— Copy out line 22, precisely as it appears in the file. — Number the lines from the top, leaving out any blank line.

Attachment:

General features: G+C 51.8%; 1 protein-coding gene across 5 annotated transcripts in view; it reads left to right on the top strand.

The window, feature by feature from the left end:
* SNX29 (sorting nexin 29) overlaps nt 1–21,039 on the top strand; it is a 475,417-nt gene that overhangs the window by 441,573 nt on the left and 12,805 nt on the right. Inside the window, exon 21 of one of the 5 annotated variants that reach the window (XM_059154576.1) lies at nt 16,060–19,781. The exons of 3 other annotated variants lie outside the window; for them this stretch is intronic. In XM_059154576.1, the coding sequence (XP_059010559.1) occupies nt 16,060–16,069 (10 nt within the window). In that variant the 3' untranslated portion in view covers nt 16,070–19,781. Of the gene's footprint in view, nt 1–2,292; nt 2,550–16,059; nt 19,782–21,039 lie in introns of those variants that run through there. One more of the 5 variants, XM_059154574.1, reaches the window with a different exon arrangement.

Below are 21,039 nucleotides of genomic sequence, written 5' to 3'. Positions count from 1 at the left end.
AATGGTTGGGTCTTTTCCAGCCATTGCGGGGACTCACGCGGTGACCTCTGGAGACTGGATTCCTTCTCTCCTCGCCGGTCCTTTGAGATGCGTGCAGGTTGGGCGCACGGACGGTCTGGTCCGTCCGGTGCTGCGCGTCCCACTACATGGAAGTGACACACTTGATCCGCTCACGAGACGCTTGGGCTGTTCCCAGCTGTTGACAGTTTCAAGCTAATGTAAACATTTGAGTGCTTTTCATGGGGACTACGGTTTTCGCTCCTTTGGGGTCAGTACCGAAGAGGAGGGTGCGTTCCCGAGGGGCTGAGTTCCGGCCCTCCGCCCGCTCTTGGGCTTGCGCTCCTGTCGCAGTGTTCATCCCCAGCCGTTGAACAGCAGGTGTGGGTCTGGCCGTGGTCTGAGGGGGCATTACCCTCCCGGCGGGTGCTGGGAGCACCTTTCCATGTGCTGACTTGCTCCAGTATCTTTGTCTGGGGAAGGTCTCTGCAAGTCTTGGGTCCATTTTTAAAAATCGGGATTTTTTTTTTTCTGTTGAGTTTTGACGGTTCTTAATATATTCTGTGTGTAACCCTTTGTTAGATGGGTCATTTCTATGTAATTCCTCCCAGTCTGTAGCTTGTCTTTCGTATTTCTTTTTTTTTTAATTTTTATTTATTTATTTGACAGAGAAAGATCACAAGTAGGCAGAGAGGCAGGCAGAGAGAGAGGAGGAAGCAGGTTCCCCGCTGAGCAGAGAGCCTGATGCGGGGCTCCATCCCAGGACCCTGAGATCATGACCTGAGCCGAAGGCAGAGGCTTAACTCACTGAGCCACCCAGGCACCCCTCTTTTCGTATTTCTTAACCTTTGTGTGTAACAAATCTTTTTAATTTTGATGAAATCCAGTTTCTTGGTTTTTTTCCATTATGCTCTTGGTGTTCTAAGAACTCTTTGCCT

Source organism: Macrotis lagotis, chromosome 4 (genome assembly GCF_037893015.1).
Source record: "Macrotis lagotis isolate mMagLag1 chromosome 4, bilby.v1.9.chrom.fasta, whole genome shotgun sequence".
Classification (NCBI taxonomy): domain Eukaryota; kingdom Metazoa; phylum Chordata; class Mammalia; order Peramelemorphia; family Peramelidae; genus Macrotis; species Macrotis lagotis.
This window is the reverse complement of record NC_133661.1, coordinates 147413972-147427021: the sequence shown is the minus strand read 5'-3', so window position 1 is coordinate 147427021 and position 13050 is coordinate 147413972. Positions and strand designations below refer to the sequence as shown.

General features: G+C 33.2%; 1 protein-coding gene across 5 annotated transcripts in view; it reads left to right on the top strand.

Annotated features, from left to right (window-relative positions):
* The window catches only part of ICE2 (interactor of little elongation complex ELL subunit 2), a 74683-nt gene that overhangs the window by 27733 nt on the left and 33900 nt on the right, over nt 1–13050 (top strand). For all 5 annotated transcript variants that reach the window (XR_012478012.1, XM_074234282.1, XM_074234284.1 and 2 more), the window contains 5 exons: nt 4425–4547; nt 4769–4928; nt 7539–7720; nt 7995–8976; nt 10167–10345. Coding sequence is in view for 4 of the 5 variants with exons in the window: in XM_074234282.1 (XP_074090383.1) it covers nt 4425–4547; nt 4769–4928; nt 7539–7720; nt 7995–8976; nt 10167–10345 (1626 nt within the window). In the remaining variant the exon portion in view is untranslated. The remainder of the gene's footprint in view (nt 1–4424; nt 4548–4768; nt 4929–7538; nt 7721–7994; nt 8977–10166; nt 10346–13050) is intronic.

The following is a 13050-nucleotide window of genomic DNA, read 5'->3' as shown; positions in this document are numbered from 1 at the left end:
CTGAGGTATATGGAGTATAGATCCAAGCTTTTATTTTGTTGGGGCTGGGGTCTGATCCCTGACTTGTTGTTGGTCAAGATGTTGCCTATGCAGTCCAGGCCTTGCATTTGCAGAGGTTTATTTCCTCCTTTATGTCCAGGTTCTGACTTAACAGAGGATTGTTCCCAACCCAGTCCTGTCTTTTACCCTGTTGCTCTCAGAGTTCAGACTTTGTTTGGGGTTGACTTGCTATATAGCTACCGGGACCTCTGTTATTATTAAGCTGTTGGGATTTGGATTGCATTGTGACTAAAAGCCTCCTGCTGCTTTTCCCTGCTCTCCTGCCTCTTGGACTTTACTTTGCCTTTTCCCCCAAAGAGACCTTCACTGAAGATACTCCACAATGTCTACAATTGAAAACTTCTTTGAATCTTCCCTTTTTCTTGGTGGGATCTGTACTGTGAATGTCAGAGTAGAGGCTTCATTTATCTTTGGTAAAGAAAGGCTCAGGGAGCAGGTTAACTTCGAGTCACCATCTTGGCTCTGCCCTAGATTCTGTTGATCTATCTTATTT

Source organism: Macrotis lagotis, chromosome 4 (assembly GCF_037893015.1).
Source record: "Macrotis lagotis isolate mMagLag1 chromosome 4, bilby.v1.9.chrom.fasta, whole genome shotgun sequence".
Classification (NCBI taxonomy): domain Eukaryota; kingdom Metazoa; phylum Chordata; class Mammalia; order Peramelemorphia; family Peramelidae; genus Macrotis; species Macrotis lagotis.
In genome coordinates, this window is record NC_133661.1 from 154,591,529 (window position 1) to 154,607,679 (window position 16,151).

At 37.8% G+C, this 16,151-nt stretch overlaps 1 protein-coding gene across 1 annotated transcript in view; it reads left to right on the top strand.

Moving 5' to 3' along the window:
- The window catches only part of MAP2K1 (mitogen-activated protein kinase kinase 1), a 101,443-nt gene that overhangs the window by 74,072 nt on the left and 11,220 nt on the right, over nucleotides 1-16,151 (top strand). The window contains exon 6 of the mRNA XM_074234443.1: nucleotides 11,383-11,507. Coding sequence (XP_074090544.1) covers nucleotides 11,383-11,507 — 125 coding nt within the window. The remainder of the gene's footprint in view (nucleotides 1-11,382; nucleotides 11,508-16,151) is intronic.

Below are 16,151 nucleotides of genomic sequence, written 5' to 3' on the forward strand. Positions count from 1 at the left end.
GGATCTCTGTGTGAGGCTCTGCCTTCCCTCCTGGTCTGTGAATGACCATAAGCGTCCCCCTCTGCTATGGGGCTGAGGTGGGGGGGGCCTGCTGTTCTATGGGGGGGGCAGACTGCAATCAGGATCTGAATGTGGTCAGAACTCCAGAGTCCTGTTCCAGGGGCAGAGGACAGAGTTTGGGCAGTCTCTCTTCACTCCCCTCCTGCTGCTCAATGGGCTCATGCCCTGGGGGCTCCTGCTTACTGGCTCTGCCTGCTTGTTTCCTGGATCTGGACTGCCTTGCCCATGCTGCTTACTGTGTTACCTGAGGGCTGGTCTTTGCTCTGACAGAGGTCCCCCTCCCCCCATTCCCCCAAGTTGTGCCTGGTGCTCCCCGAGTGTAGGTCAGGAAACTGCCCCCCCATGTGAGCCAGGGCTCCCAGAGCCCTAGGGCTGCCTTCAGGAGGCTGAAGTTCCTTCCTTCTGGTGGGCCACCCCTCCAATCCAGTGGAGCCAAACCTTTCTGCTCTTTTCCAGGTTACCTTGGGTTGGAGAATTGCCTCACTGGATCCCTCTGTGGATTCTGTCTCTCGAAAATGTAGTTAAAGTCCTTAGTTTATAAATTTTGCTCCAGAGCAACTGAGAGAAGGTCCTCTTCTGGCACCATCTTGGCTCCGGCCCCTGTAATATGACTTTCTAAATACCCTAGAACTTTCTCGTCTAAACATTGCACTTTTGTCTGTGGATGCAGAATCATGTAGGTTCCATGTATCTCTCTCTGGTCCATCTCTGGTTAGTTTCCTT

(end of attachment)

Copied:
Below are 16,151 nucleotides of genomic sequence, written 5' to 3' on the forward strand. Positions count from 1 at the left end.